CREATE: The Art of Pregnancy, Birth & Beyond, is a free art exhibition developed by the HRB Mother and Baby Clinical Trial Network, currently taking place around the campus of University Hospital Galway in conjunction with Galway University Hospitals Arts Trust. CREATE spotlights pregnancy and newborn journeys, the people who make them, and the research that impacts them. The exhibition runs until 28 February 2019.
The pregnancy and neonatal journey can be beautiful and scary, joyous and heartbreaking. It can be miraculous, frustrating, sought after or unexpected. It can be straightforward, or it can wind and twist through our lives. We think of it as nine months, but it can be years of trying. It can end unexpectedly. It can resonate for decades afterwards.
Every single pregnancy and neonatal journey is unique.
In this exhibition, the HRB Mother and Baby Clinical Trial Network – a network of obstetricians, neonatologists, midwives and related professionals brought together to carry out research on women’s and children’s health – hope to highlight common pregnancy and newborn health issues and celebrate the impact of perinatal research on mothers and babies in Ireland and internationally.
The exhibition touches on topics like perinatal mental health, bereavement and pregnancy loss, IVF, prematurity, labour and birth experiences, and breastfeeding, as well as exploring how health research helps women and newborns.
The exhibition provides a safe, non-judgmental space to explore these issues and listen, through new and existing artworks, to the experiences of women and the doctors, midwives and researchers who care for them.
The official launch will take place on Monday 18 February at 6.30 pm in the STEM Café, Clinical Science Institute, National University of Ireland (part of Galway Hospital Campus).
Some of the exhibition’s highlights include:
- The Other Side: A new work by Emma Sheridan that deals with her own experiences of perinatal mental health issues. A self-portrait of sorts that captures how she felt following the birth of her first child – the exhaustion, the doubts, the terror.
- The Children’s Remembrance Tree: A striking and colourful collaborative community project, led by the Bereavement team in Cavan Hospital. During a remembrance service in 2015, families were given colourful beads to hold on to – as a physical symbol of the baby or child families were there to remember, the grief they carried and the uniqueness of each story. After the service, the beads were collected and over the following three months were sewn onto the fabric by a local craft group with help from friends and family. The Tree, its branches, and its falling vibrant leaves, represents strength, family, the fragility of life, and the sense of belong to a community and the support that brings.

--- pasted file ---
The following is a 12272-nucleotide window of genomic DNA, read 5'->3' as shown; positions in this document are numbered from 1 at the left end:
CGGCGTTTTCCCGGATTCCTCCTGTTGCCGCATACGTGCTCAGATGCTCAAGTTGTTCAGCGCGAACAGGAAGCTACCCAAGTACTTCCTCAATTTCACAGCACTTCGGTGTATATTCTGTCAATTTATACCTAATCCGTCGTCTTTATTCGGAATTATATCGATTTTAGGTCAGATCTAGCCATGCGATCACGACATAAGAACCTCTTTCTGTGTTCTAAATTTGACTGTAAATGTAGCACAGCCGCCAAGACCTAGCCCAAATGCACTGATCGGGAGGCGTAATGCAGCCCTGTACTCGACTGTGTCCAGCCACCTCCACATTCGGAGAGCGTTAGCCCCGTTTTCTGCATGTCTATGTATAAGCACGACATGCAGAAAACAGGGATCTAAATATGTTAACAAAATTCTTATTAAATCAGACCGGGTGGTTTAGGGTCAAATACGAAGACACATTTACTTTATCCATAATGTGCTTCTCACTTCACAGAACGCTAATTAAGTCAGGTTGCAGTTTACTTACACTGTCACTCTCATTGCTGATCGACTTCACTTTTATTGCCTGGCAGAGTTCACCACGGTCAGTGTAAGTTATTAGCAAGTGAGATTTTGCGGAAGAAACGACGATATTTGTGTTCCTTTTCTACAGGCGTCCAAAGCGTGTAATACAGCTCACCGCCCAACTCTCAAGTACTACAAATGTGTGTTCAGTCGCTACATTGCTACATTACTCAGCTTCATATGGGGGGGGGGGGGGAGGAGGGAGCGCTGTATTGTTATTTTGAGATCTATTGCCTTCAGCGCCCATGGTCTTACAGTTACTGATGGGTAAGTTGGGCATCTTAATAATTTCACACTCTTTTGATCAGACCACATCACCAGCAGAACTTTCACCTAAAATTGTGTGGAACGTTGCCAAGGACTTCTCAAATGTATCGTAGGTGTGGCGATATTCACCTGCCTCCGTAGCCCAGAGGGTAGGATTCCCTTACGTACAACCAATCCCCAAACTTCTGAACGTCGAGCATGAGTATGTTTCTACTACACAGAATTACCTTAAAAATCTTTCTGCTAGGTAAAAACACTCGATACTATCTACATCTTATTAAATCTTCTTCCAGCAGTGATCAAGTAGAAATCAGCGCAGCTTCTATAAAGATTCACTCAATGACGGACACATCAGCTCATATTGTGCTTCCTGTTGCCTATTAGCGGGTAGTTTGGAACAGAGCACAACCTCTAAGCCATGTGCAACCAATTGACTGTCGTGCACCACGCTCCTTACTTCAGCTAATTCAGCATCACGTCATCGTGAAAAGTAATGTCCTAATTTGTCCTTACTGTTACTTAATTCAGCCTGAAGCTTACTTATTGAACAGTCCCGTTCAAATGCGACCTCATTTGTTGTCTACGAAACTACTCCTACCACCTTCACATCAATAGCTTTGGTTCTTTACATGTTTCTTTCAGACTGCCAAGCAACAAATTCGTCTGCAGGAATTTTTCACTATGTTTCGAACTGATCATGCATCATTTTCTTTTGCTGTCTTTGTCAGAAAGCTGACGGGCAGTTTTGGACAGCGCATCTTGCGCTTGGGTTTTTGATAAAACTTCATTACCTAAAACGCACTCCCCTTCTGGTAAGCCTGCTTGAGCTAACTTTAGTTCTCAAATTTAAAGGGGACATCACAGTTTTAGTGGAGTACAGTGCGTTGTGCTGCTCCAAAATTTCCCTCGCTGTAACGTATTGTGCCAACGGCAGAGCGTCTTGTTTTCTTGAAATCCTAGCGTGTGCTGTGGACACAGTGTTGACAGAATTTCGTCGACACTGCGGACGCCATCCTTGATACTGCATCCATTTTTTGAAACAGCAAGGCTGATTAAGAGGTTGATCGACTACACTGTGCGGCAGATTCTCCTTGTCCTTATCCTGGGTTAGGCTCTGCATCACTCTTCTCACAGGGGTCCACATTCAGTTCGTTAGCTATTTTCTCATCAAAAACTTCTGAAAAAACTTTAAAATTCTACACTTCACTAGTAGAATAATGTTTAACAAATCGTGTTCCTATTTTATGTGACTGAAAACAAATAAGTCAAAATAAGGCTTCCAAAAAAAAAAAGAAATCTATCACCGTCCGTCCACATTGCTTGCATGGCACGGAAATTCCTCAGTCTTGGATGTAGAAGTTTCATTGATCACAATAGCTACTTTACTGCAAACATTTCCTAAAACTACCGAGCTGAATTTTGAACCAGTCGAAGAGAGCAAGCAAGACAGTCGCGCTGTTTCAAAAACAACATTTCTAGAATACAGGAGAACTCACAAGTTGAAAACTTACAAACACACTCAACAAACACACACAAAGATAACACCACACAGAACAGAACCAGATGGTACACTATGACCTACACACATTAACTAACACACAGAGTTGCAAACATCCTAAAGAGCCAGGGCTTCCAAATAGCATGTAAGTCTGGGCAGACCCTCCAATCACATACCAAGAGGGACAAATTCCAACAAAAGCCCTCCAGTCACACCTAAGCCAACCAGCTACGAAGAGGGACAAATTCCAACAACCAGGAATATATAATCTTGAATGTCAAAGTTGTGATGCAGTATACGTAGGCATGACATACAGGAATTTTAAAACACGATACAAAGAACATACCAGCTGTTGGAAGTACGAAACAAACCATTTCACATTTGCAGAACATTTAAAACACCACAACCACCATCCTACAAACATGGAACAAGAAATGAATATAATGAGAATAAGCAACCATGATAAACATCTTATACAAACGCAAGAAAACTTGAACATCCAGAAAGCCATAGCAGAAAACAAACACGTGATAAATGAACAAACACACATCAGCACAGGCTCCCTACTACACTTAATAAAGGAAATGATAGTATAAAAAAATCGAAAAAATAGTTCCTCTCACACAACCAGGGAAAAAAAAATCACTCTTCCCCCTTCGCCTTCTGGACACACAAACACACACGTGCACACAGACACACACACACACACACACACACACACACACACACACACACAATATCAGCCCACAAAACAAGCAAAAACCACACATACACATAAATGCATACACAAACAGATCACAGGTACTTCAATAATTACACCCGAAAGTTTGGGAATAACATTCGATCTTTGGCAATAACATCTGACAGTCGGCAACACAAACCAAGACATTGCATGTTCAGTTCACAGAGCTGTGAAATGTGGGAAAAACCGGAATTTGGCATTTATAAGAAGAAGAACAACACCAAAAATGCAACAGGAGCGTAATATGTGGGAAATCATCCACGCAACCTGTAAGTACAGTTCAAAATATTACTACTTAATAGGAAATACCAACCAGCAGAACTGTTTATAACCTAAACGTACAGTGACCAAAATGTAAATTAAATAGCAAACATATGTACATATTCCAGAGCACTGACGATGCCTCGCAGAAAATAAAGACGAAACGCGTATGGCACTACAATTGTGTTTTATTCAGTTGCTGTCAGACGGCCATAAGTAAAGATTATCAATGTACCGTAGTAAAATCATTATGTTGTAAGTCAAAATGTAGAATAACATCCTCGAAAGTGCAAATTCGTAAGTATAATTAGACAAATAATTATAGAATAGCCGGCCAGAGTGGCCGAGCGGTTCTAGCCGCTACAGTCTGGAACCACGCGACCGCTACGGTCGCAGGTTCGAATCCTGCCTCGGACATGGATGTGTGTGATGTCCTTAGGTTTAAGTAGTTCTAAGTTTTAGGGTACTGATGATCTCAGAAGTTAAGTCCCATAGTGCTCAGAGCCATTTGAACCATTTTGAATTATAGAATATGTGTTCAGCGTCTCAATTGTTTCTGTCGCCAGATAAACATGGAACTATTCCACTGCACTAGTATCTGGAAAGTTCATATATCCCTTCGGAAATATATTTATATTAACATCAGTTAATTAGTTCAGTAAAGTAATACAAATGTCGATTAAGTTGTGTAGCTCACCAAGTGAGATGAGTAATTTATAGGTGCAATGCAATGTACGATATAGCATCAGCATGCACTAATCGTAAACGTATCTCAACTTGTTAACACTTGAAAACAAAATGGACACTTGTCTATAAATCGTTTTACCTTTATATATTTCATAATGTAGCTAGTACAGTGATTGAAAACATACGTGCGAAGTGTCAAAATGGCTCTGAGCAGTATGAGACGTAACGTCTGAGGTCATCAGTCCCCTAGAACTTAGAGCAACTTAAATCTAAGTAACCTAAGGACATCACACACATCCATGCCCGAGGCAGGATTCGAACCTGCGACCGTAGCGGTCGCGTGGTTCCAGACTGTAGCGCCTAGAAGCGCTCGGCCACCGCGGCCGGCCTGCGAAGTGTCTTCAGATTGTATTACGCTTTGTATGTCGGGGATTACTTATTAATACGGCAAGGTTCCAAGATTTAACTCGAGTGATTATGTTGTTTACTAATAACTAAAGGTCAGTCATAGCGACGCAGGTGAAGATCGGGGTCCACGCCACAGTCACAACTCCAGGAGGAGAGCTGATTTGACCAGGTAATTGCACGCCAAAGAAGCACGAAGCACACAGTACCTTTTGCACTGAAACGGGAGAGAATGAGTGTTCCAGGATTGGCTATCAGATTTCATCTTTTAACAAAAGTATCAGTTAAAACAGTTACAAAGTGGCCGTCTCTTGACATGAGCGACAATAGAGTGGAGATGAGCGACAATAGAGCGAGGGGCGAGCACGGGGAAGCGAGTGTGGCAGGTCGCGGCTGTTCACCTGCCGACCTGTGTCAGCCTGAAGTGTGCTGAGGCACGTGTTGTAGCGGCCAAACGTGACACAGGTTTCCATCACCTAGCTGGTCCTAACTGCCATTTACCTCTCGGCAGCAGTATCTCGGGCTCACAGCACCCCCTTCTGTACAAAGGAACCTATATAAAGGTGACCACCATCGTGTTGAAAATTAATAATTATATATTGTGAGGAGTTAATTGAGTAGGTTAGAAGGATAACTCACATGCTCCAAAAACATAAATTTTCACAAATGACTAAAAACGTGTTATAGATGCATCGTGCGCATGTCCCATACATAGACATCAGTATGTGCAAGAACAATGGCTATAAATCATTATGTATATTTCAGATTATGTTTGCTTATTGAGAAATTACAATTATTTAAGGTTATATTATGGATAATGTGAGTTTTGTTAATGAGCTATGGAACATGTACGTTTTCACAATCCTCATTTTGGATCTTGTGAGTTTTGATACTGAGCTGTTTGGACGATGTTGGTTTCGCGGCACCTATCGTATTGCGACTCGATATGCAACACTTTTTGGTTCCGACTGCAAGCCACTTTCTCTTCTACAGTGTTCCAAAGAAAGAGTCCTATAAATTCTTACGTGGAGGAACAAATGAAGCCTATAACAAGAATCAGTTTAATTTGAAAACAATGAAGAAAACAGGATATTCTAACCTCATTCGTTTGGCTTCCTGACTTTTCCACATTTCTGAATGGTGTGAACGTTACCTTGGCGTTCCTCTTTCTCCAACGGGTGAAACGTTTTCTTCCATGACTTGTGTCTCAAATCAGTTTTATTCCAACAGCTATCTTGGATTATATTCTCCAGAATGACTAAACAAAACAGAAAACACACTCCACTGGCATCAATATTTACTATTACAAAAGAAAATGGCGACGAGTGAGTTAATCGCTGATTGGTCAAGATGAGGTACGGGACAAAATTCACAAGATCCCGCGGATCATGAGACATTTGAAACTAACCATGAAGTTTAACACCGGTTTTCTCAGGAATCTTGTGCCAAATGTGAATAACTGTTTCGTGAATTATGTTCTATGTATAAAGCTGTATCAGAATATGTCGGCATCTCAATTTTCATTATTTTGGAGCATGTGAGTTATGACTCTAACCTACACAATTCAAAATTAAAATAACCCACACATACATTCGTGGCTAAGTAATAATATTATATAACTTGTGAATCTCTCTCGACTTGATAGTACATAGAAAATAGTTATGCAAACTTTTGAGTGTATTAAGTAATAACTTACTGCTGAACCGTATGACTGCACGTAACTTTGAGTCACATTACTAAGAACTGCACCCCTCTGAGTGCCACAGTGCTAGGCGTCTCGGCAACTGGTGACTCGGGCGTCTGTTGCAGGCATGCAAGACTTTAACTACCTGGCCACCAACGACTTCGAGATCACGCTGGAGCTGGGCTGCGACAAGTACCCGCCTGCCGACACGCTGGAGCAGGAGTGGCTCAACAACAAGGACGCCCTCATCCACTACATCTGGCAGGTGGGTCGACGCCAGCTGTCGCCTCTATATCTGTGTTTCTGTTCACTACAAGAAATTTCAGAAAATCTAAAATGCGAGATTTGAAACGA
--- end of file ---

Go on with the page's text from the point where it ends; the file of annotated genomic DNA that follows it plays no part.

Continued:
- Everyday Breastfeeding: This series of simple, black and white, hanging illustrations by Fiona Carey depicts everyday experiences of breastfeeding – the lovely, chaotic, precious, mundane, lived reality of it. Rarely do we see images of breastfeeding fitting in with work, family, exhaustion, eating, resting, socialising, travelling, sleeping, life. These illustrations portray modern women’s relationships to breastfeeding, as part of their modern lives, capturing the ordinary and extraordinary, the mundane and magical.
The full list of artworks and events is available at hrb-mbctni.ie/create
Artworks are featured in:
Hospital Main Foyer
Art Corridor in the main hospital building
Maternity Corridor, leading to the Department of Obstetrics and Gynaecology and Maternity wards
First floor of the Clinical Sciences Institute
Reception in the Clinical Research Facility
Lobby of the Lambe Institute building, beside the STEM Cafe.
For further information on the exhibition at Galway University Hospital:
email firstname.lastname@example.org or ph. 091 544979
For more information on CREATE, contact Cormac McAdam:
email@example.com or 01 402 2548
This exhibition is supported by the Health Research Board through their Knowledge Exchange and Dissemination Award which aims to maximize the uptake of research findings into policy and practice.